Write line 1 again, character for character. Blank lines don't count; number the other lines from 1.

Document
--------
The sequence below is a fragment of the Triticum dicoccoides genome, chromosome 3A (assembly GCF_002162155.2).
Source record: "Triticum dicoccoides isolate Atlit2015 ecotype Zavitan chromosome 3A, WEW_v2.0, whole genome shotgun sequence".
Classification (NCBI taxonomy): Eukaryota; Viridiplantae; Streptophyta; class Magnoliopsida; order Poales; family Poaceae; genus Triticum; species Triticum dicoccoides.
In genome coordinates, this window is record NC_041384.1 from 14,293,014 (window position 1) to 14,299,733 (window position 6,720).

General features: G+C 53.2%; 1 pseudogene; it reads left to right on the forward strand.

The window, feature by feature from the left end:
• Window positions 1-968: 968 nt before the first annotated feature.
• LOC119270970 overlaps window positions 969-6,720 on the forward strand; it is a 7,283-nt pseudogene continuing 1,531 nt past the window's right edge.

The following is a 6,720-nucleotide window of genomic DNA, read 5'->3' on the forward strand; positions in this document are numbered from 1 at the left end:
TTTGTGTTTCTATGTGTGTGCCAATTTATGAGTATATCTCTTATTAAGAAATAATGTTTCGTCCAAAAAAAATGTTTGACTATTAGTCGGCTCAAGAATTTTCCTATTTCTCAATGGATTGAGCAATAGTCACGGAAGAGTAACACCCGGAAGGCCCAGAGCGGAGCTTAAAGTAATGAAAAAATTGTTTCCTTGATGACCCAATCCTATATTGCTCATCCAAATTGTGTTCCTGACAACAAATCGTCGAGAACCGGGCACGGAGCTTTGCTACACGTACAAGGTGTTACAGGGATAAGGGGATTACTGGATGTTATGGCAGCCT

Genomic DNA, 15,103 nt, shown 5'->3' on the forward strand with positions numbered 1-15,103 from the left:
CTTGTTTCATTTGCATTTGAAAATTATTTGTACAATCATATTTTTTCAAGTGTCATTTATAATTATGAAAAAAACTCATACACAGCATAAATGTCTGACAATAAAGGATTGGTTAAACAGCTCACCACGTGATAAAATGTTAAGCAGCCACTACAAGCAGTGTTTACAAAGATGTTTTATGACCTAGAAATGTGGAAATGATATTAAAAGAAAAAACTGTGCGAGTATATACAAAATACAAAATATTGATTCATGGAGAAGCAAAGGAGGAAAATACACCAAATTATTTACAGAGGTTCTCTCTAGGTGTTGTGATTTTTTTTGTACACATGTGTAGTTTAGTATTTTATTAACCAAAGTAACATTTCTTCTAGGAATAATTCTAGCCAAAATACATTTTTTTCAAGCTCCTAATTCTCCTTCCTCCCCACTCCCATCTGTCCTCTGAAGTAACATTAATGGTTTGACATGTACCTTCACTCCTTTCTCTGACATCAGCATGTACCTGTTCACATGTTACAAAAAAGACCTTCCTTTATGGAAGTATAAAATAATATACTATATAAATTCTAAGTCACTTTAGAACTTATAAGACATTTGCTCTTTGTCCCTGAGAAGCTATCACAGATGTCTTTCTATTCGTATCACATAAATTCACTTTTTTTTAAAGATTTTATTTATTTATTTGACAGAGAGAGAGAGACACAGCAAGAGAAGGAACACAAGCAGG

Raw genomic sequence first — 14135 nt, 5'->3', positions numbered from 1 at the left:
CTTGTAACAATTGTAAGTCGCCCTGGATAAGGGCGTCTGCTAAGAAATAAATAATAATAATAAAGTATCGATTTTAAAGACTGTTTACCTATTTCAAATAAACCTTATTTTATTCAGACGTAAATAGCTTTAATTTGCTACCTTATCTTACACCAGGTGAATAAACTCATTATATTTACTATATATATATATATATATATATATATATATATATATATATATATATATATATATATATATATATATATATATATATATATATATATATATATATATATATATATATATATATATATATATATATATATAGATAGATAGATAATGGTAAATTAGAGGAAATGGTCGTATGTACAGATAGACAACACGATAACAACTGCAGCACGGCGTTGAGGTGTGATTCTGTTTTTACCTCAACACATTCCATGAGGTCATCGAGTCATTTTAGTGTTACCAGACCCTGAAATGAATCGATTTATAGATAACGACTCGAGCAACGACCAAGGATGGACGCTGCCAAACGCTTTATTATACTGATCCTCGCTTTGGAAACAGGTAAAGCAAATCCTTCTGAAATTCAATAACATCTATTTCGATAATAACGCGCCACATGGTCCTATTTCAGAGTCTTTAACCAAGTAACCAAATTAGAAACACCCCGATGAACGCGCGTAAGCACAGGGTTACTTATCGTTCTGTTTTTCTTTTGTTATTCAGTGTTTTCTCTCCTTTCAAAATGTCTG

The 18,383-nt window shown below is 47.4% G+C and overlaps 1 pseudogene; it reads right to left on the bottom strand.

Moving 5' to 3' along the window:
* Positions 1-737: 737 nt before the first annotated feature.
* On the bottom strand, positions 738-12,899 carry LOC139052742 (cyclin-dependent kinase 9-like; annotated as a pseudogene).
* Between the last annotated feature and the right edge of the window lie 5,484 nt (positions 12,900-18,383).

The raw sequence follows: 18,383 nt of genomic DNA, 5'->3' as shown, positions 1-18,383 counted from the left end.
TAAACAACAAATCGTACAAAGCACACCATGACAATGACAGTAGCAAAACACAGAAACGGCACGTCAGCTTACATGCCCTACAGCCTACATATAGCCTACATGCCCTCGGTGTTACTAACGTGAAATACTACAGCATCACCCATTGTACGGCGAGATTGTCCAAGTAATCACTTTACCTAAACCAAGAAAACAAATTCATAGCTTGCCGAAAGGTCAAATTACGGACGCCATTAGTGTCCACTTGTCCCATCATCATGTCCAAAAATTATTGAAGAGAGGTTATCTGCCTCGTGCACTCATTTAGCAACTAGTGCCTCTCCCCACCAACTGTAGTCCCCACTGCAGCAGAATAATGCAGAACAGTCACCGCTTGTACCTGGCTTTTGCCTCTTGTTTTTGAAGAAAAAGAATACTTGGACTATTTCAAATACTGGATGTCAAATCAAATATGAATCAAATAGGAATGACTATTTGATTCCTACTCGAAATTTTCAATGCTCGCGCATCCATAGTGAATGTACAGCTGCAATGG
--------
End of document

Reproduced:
The sequence below is a fragment of the Triticum dicoccoides genome, chromosome 3A (assembly GCF_002162155.2).